L’escalade part 2


In many ways Geneva is a transitory place, with so many people coming and going, that it is hard to get a sense of this city’s unique identity. However, the city recently celebrated “l’escalade”, a tradition exclusive to Geneva that locals cling to and tourists flock to.

Eager to get an insight into what makes this town tick I signed up for another guided walk, this one unveiling the history behind the festivities.

L’escalade in a nutshell

Geneva had been a province of Savoy until the Protestant Reformation the previous century. L’escalade commemorates the night in 1602 when Geneva was attacked by the Duke of Savoy and his troops in a bid to reclaim the city. In the middle of the longest night of the year (then the 11-12th December) the Duke led 2,000 Savoyard troops, with blackened armour for stealth mode, silently towards the city for a surprise attack.

At that time Geneva was protected by two walls of fortifications that surrounded the city, and above the inner walls were a number of buildings containing homes and businesses. The soldiers planned to send an initial party of troops to climb the outer walls (escalade means to climb in French) and blow open the city’s outer gates from the inside, letting in the rest of the soldiers.

However a  sentry spotted the advance party and raised the alarm, alerting the city. Residents rose from their beds and, without having time to dress for the occasion, went out to face their foes in their night-wear.

18 Genevans lost their lives as a result of the attack but 67 Savoyard soldiers died and an army of 2,000 was repulsed by people in their bed clothes and, allegedly, a pot of soup.

As the attack was during a time of peace the captured soldiers were executed as robbers, rather than treated as prisoners of war. Their heads were placed on spikes at the entrances to the city to serve as a warning to any other would-be attackers.


Mère Royaume and her soup

There are a number of key figures that have become integral to the memorialisation of this event inluding Isaac Mercier (reacted quickly to drop the iron portcullis to the main gates preventing the advance party from being able to let in the other troops) and Dame Piaget (captured a group of soldiers by locking them between two gates of a walkway into the city).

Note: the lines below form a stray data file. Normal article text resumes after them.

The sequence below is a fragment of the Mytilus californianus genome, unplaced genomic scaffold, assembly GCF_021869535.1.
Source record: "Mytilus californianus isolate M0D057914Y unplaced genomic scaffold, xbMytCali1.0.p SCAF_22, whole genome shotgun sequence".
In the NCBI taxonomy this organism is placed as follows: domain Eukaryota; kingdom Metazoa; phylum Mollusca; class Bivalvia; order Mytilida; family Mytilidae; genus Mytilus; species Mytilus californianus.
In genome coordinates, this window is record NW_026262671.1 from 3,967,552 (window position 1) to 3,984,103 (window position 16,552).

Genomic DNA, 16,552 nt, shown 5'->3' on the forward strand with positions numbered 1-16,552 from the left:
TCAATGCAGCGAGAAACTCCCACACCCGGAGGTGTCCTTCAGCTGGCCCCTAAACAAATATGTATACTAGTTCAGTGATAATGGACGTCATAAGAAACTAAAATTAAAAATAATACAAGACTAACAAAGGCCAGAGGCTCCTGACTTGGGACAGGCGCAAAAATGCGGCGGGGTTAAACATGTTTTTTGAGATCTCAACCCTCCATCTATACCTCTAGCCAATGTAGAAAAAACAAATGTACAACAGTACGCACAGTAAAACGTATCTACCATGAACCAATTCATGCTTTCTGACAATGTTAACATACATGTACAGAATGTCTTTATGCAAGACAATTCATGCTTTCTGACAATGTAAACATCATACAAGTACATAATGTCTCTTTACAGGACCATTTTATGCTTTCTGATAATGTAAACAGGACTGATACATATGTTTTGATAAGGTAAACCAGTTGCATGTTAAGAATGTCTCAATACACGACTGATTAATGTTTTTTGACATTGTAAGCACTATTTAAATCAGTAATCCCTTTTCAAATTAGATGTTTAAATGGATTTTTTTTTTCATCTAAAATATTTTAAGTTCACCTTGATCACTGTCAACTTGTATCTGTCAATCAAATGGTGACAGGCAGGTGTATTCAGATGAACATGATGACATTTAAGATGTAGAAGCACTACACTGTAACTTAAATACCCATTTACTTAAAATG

But most famous of all is Mère Royaume and her soup. After breaching the outer-walls a number of troops tried to break into the inner part of the city through one of the internal gates, known as La Monnaie Gate (money was minted there), above which lived Mère Royaume and her family. She helped to repel the attackers by throwing a cauldron of soup (known as a marmite) down onto the soldiers below; scalding them with the contents, injuring them with the pan and contributing to the successful defence of the city.

An important part of today’s l’escalade celebrations involves the annual breaking of the marmite (a chocolate cauldron filled with marzipan sweets resembling vegetables), a 19th century commercialisation only made possible by the popularity of this unlikely hero. There are also numerous artworks dedicated to this woman and a public fountain, made from Savoy stone, where Mère Royaume is clearly identifiable. It’s fair to say, this Madam captured the public imagination.


However the heroic actions of this integral character were probably more fiction than fact, as it was pretty unlikely she would have been cooking soup at 2am in the morning.

It’s interesting how legends can develop and become integrated into historical memory. Mére Royaume’s story, that must have been the mere whisper of a fable a few years after the attack, took on a life of it’s own to be adopted and incorporated into the very fabric of this heroic Genevan defence against the odds.

Legend-building is by no means solely a Genevan phenomenon (England has King Arthur, for example) and this idolising of heroes becomes the model of what it means to belong to a certain group. Legends can become something for people to hang the hat of their identity on and can be powerful enough to bind people together, enhance a sense of nationality and inspire loyalty to one’s neighbours.

Fact behind the fiction

Part of the celebrations involved a number of parades, the largest of which took place on the Sunday evening and involved around 1000 participants dressed in 16th century gear and processing through the old town of Geneva, stopping at key sites to recreate specific moments including Mére Royaume’s celebrated actions. There were also some geese, although I’m not sure what role they played in l’escalade – unless they were in the imaginary soup.

20141212_192719But there was also a smaller procession on the Friday evening to the church where the Genevans who had died during the attack were buried. At the Church a speech was given but it was hard to hear and my French remains negligible so I wasn’t really following it, until I realised that they were naming the dead and citing the ages at which they had died; some in their sixties, some in their twenties.

It was then that I remembered that whilst this annual event has evolved into legendary proportions the fact behind the fiction was that a horrible event happened to a peaceful city and resulted in unnecessary deaths. In the moment’s silence that followed the recital of names, I thought of the fear and confusion the inhabitants must have felt during the attack and of those ordinary men who lost their lives defending their families and home. I felt the tug of a very real history from 400 years ago pulling at me through all the trappings of the modern day revelry, I remembered the tragedy behind the traditions.